Posts tagged "up in the air"
June 21, 2012
At 20 years old, Luis Saavedra has used his exhausting list of accomplishments — high school valedictorian, purple belt in taekwondo, track and field star, 3.8 GPA in college — to earn enough scholarships to pay nearly the entire amount of his school tuition.
Still, the Bronx resident’s plans to finish his bachelor’s degree at Lehman College and attend medical school will be impossible to achieve if his pool of scholarship aid dries up.
Like other undocumented students, Saavedra cannot rely on government financial assistance or on private bank loans.
But Saavedra, like many immigration reform advocates, hopes that President Barack Obama’s recent announcement to halt some deportations will push Gov. Andrew Cuomo to support New York’s version of the DREAM Act today, hours before the state’s legislative session ends. The act has languished in the State Senate without Republican support for more than a year.
Cuomo has said he supports a federal DREAM Act but has declined to endorse the state’s version and, unlike other elected officials, did not praise Obama’s policy announcement last week.
The state’s bill would give undocumented students access to financial aid through the state-funded Tuition Assistance Program, which provided $885 million to students in 2010-2011. Extending financial aid to undocumented students could cost about $17 million more, a 2 percent increase. (more…)
May 9, 2012
City officials are fretting that even a temporary halt to hiring at 24 turnaround schools will weaken their ability to carry out a key piece of the improvement strategy for those schools: recruiting top-quality teachers.
On Tuesday, when the Department of Education agreed to halt hiring in the schools for at least a week during the first round of a union lawsuit, officials said no hiring would be happening yet anyway. But they are worried about what would happen if Judge Joan Lobis grants a temporary restraining order extending the freeze, as she did two years ago when a union lawsuit over school closures came before her.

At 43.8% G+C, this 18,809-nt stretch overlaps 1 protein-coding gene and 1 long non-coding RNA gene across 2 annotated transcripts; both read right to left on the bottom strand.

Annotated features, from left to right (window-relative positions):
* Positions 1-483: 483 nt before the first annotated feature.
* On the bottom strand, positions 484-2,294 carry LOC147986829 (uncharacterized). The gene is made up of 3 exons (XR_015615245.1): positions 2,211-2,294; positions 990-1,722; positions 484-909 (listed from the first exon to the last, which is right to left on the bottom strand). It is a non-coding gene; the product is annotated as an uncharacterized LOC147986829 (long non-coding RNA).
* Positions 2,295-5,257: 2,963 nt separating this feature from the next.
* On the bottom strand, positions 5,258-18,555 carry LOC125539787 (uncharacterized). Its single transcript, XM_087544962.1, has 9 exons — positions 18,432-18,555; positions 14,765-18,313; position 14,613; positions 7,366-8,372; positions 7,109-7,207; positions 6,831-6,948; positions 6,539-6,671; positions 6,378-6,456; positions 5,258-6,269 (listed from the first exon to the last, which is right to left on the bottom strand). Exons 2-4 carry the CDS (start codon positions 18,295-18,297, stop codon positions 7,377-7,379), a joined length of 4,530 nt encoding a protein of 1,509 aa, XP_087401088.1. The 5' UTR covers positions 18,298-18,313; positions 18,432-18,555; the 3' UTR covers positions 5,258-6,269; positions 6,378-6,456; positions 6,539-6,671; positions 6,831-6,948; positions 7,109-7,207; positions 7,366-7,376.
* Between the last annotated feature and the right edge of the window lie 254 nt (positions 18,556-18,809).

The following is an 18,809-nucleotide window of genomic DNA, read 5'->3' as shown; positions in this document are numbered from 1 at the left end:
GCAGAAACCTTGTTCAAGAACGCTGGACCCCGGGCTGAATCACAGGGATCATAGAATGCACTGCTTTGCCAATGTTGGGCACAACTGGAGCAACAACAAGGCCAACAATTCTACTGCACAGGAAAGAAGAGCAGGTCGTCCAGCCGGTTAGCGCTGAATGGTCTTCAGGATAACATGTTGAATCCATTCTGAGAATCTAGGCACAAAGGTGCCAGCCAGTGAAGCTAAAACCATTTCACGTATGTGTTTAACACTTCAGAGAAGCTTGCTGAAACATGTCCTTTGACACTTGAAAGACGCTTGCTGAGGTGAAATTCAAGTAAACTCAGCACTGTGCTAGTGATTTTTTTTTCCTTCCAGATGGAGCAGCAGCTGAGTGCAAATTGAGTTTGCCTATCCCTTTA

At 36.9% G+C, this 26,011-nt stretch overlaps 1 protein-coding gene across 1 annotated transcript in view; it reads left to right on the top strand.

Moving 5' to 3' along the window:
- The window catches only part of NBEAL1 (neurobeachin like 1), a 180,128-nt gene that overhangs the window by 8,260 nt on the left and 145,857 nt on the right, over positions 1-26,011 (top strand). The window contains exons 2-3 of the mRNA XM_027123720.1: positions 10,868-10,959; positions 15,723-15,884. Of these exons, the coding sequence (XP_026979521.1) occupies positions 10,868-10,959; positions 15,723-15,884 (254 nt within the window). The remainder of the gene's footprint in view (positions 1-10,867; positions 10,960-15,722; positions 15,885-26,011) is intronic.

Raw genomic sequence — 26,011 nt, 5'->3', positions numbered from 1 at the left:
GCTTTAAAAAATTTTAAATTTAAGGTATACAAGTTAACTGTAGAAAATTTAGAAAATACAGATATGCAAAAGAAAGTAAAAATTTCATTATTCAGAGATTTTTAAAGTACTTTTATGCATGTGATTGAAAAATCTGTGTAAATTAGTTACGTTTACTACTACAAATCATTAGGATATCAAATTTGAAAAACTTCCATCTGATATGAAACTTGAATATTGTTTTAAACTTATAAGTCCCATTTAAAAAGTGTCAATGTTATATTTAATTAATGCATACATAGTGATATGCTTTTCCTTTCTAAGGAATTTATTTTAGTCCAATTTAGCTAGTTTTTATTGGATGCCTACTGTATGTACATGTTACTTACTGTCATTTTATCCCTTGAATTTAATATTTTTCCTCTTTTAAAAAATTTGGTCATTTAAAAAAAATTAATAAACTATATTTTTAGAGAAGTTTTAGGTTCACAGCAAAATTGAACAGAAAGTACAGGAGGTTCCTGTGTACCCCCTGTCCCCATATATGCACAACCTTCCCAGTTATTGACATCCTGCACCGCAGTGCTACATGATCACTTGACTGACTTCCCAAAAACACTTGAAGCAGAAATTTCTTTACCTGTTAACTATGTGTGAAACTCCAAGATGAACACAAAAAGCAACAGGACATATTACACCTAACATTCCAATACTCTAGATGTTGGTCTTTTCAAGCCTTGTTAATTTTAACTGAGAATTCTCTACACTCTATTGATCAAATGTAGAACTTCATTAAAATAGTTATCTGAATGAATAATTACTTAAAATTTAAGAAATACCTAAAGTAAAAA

If that freeze extends into June, officials say it could hurt the schools’ chances of attracting and retaining the most qualified teachers in the applicant pool.
When the judge decides whether to grant a temporary restraining order, she will weigh the likelihood that the unions’ case has merits — but not the merits themselves — and also the likelihood that a delay would harm the schools. Department officials seem likely to argue that the schools would not be able to recover from a slowdown because teachers may not be able to hold out until June if they receive other job offers before then.
But the request for a restraining order is not unexpected: The UFT vowed to sue almost as soon as Mayor Bloomberg announced the turnaround plans in January, and seeking a temporary restraining order is the first step in many legal fights over school policy. (more…)